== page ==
Whose Home is it Anyway?

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A tree fell on our house while we were away, camping. We three, in a tent, near a glassy lake, at the top of a diminutive mountain, five hours from the city. Our dreadlocked dog sitter – who, by choice, has no fixed address, lives to dance – and two yippy dogs, in a car on our street setting off for the park watching as the enormous tree creaked, groaned, leaned towards our house, rested on the roof. The tree’s roots – some thicker than a human torso – lifted the concrete footpath so high the slabs’ ends pointed to the sky, lifted our fence – palings like crooked English teeth, yanked up the leggy shrubs that grew under it. The stump alone weighed 2.6 ton the crane driver told me when he and his six men, two chainsaws, a truck, came to sever its cling to the earth, pulled it from the ground. They cut it as close to the soil as they could. Our car (a four-door Golf) weighs, I think, a little over 2 ton. Twenty dining tables in that tree, he said, which was a curious measure but one I understood and could picture.

The tree shouldn’t have been here at all. I loved it, admired it daily, but it belonged in a park or forest. When the previous owners of the house (a pre-fashionable bearded practitioner of herbal medicine, his masseur wife, their free-growing dope and caged birds, wood-burning stove – the irony of this Good Life family) planted this native tree they must have thought it would restrain itself in the suburbs. But, really, why should it have? It was meant to tower over a two-storey house and all else around, so it did. It was too dignified to be huggable by a couple stretching out their arms either side of its trunk, trying to touch fingertips. It grew. It had a straight, broad spine and even on the day it fell it boasted new growth, a full head of leaves. The thought it is now sawdust makes me weep. Even to think of it becoming furniture is wrong.

It couldn’t have fallen more gently, with more poise. An object that could have crushed corrugated iron and thin weatherboards with its weight broke one windowpane, hurt no living thing, didn’t so much as fling a limb at a car. Our neighbours, who sent us photos, collectively discussed its falling, watched possums scamper across power lines away from the tree, said they waited for the true fall, the letting go, but it didn’t happen. An elegance to put Downton Abbey’s Dowager to shame.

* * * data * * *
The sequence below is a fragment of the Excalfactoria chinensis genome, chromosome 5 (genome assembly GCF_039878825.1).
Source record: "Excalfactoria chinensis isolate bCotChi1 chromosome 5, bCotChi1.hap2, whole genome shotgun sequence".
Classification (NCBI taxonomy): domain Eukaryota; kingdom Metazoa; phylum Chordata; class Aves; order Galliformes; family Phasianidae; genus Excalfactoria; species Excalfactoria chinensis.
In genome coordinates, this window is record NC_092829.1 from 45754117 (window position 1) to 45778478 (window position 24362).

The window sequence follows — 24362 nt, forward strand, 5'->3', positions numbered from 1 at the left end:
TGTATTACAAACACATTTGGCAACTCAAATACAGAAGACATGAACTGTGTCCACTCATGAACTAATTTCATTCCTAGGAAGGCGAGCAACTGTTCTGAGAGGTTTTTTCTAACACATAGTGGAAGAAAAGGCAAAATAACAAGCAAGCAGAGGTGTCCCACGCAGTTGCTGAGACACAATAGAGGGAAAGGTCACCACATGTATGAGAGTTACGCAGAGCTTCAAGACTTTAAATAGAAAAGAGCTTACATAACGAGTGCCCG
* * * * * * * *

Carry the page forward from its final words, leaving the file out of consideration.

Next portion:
So the tree fell, making homeless not only possums but crows, kookaburras, huntsman spiders. It was kind to our dwelling. We were walking through bushland, back to sleep on the ground under tarp. Our dogsitter taking life one hour at a time. When we came back home it was hot – more than forty degrees for four days in a row, making us talk about how the planet is near-unliveable until, then, the temperature dropped to twenty and we were smug about how dull it is to obsess about the weather – and the newspaper said that people seeking refuge in Australia, cruelly rerouted to some godforsaken island nowhere, live in this heat through summer and have water rationed to half a litre a day. During our four-day heatwave our power was cut off. We stayed in a hotel overnight and swam in the rooftop pool until ten p.m.

I’m in our house now, clicking through web home pages (who came up with that term: Home instead of Front or Beginning or Main or NotKansasAnymore or ironic somesuch), waiting for an assessor who will tell me what the damage to our Beirut-looking yard is worth, in dollars. My son has taken to looking at photographs of pools in the magazines I buy, and wants to know if we can have a pool where the tree was. We can’t. Dave sends me an email saying we should go to an Asylum Resource Centre information night. We should. I go to our bedroom, which is at the front of the house and overlooks the street now. It used to overlook the tree – not even overlook: when I opened our bedroom window wide the tree would come inside, and I could touch it, more like a friend than a pet. I want it to still be here – it was beautiful, older than me, and it offered sanctuary, oxygen and shade. 

When I go back to my desk I work on a new manuscript, describing a place of my imagining, putting words in people’s mouths. I write a forest and a garden – dogwoods, pines, birches and oaks. I write them large and solid, unwavering. I put the houses at a respectful distance. I try, pointlessly, not to think about the gaping wound outside my front door.

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